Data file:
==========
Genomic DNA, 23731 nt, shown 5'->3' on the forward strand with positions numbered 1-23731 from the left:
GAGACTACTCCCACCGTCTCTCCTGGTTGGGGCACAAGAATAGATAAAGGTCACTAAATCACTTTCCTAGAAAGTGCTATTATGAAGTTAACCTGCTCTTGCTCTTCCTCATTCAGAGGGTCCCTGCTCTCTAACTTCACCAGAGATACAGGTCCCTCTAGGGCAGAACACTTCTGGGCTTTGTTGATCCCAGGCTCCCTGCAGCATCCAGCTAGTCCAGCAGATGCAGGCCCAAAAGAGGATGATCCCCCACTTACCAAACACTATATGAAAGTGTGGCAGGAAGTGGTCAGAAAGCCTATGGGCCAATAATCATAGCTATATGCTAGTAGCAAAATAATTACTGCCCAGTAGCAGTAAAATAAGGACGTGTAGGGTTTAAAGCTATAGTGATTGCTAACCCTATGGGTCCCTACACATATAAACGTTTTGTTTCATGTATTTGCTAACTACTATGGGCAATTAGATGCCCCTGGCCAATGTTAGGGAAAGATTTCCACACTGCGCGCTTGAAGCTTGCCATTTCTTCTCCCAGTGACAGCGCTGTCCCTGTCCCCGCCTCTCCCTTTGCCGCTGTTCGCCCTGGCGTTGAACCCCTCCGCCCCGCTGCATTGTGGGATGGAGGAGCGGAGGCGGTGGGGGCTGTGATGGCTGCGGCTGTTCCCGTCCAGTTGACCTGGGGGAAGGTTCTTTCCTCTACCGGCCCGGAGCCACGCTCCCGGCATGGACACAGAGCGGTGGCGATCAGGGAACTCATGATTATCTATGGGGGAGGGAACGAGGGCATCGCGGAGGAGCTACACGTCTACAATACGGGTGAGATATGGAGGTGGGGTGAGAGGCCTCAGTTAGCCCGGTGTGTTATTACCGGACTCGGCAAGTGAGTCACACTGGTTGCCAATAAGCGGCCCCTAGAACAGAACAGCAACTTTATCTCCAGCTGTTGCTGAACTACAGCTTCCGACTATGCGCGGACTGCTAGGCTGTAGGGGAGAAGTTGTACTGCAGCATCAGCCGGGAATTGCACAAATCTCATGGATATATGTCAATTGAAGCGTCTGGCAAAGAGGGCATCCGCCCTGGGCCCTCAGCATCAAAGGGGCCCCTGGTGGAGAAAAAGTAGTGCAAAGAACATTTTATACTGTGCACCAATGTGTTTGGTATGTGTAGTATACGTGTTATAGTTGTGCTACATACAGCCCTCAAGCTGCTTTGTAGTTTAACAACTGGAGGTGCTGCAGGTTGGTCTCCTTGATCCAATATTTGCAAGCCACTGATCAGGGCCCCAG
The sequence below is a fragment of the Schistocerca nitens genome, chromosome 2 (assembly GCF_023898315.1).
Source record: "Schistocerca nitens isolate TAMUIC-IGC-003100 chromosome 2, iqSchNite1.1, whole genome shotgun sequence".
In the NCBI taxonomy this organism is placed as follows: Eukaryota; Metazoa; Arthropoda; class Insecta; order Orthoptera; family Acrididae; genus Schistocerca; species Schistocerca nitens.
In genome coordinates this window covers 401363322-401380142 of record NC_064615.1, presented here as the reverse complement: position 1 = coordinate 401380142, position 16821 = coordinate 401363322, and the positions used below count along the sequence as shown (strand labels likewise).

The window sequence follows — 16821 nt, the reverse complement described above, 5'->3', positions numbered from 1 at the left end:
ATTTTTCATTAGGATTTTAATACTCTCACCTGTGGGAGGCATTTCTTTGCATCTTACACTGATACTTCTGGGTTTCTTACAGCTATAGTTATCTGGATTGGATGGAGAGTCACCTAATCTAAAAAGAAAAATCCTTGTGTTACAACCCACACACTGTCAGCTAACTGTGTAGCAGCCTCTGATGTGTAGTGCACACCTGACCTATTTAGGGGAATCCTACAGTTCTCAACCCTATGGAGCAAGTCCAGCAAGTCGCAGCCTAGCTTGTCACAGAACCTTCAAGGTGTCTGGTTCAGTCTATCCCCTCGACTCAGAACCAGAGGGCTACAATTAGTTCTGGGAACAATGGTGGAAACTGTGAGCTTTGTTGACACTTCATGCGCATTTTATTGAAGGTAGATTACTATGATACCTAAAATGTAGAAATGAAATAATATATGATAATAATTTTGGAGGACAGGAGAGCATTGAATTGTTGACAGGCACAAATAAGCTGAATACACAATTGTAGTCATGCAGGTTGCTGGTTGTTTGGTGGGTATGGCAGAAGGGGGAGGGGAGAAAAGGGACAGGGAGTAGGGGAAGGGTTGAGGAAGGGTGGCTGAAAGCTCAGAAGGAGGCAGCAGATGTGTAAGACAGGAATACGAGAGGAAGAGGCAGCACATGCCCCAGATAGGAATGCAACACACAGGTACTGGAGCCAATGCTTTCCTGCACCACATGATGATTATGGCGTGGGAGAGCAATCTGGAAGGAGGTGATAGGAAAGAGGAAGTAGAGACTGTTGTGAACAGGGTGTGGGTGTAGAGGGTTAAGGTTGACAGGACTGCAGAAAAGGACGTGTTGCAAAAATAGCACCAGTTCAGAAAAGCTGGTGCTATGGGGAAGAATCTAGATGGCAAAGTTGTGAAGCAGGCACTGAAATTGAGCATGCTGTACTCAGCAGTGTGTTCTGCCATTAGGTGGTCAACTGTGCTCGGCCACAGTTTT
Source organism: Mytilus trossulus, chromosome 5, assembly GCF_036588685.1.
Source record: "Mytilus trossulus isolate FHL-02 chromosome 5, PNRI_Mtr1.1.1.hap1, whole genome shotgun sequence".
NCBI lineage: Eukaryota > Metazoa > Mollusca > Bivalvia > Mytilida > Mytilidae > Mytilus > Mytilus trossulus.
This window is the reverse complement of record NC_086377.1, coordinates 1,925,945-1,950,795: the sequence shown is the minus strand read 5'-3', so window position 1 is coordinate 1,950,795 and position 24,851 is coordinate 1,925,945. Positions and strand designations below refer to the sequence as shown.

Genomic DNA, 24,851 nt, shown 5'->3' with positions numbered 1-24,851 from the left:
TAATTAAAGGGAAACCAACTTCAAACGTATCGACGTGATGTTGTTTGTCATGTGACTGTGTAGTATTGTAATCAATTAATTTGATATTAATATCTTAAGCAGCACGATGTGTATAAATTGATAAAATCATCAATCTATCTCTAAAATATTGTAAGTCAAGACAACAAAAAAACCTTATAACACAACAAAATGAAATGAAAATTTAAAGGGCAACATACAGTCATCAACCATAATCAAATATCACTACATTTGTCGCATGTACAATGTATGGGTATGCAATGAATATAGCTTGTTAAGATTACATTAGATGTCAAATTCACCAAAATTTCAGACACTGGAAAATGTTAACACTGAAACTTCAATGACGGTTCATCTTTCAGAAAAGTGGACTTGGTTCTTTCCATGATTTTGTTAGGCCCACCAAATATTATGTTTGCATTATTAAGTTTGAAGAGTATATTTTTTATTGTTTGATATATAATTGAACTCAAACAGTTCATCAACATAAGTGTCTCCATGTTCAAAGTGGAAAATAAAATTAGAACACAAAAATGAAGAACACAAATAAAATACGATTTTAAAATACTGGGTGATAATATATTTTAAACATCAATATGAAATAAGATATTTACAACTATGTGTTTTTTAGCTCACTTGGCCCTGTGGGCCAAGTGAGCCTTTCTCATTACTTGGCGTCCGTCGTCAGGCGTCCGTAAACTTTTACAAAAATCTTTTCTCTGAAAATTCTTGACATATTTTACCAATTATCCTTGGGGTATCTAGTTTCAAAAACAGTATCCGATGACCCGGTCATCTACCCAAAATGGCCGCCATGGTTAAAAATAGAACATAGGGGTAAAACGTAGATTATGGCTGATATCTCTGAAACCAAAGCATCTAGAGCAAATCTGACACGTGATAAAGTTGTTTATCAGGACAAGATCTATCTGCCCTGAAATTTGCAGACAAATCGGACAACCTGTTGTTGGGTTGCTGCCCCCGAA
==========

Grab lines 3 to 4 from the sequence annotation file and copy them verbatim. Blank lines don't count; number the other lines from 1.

The sequence below is a fragment of the Schistocerca nitens genome, chromosome 2 (assembly GCF_023898315.1).
Source record: "Schistocerca nitens isolate TAMUIC-IGC-003100 chromosome 2, iqSchNite1.1, whole genome shotgun sequence".